Lanyrd has created a great mobile web app using HTML5. This and more in today's Daily Wrap.Dan Rowinski takes a look at how
Sometimes it's difficult to catch everything that hits tech media in a day, so we wrap up some of the most talked about stories. We give you a daily recap of what you missed in the ReadWriteWeb Community, including a link to some of the most popular discussions in our offsite communities on Twitter, Facebook, LinkedIn and Google+ as well.
Lanyrd's new mobile web app, released today, is a great example of how the HTML5 spec can be innovated upon. Taking advantage of offline caching, if the phone and browser support it, the app allows for a mobile conference experience that isn't at the whim of the very fallible Wi-Fi offerings at so many events. Dan says that there is great potential for an app like this, especially in regards to how they might package the app.
"It can offer this functionality to conferences as a backbone service and help organizers put together dynamic cross-platform apps with offline caching. Or it could lend its mobile Web app to conferences as a partner app. This is not just cool technology being put to use. With a little creativity, Lanyrd could build a business model around its HTML5 offering."
More Must Read Stories:
We're not even two weeks into the aftermath of the Megaupload shutdown, but the saga seems to unfold with a new angle or detail everyday. From Kim Dotcom's colorful personal life to questions about the fate of non-infringing data uploaded by former Megaupload users, this story is far from over. (more)
Admit it. You're an amateur food porn photographer. But don't worry, you're certainly not alone.
Last week, my esteemed Internet ReadWriteWeb-y colleagues Jon Mitchell and Curt Hopkins cooked up this insanely hilarious story about the grossness of amateur food porn. Amazingly, every single photograph in his story was shot by an amateur. And every single time, the food looked totally disgusting. (more)
Pinterest, the increasingly popular pinboarding social network, is able to present a visually arresting interface in large part by using copyrighted images pinned by users.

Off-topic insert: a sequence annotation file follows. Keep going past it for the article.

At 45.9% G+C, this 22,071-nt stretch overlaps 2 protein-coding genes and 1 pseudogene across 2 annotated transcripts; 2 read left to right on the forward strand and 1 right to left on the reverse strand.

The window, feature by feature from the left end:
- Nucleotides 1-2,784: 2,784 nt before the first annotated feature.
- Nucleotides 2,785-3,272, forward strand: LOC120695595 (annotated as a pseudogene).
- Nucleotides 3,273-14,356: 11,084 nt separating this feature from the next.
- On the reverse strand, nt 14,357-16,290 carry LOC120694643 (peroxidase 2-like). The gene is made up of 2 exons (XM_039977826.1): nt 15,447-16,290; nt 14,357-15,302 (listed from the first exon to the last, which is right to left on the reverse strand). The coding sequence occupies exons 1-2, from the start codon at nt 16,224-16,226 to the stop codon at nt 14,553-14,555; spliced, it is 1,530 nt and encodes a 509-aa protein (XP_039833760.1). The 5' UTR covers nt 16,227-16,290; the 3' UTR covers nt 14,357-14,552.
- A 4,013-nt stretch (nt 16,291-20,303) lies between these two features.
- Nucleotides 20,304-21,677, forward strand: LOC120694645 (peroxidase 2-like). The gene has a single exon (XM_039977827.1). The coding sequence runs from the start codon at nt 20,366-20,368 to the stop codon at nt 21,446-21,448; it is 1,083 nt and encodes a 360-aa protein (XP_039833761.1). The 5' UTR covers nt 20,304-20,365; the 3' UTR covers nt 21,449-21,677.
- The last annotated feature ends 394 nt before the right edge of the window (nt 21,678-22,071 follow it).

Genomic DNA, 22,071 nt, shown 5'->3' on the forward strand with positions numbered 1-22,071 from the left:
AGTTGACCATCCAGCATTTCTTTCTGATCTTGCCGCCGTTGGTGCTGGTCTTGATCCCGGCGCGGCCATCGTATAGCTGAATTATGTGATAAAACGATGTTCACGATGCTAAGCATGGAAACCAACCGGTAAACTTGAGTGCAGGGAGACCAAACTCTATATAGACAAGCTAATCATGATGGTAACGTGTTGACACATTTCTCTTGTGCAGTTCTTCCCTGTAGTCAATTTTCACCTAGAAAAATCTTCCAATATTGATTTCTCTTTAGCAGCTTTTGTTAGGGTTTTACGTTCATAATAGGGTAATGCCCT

"It's a huge concern for creative bloggers," said Amy Anderson, who blogs on the arts and crafts site Crafter Minds. "I don't think Pinterest does anything to help protect copyright besides removing content when people ask." (more)
Contrary to an Associated Press report implying otherwise, teens are not shutting down their Facebook accounts in favor of Twitter.
Emil Protalinski has a much more thorough analysis of what is happening, which includes the Pew Research report AP used, as well as a July 2011 Pew report that focused solely on teens and social media use. His conclusion? Teens are definitely using Twitter more, but they are not giving up their Facebook accounts to do so. (more)
"We can gamble in Vegas. We can donate on Kiva or Kickstarter. But it's illegal to purchase $100 of stock in a job-creating business? That makes no sense."
That is the tagline to a new project called WeFunder from three TechStars Boston alumni who are trying to garner support for the "Democratizing Access to Capital Act" (S.1791) that would allow entrepreneurs to crowdfund startups. (more)
It's being called the "Mexican SOPA," especially by press sources wanting to place highly with Google News. Last week, Mexican Senator Federico Döring announced an anti-piracy bill, which that country's justice ministry describes as establishing a notification service for suspected content pirates, one which would enable the authorities to obtain those suspects' identities. (more)
In my recent piece Reengineering Capitalism I highlighted a phenomenon that the global entrepreneurship ecosystem is paying very little attention to: Over 99% of entrepreneurs who seek funding get rejected. Yet, the entire world is focused on the 1% that is "fundable."
The media, when pitched a startup story, is interested in who funded the venture. They seldom ask how much revenue the company has or if it is profitable. (more)
Amazon is notorious for sharing very little information about how its products and business units perform. Its new Kindle Fire tablet is no different.
Amazon just reported its fourth quarter financial results, and, shocking no one, it doesn't disclose how many Kindle Fire tablets it sold. Or even how many total Kindles it sold. (more)
Google's Blogger has found a way to handle local government takedown requests similar to the way Twitter now does. It will now start redirecting readers to country-specific top-level domains (TLD) instead of the usual blogspot.com domain. It does so based on the location of the user's IP address, just as many other Google services do. This gives Google the "flexibility" to comply with removal requests according to local laws. (more)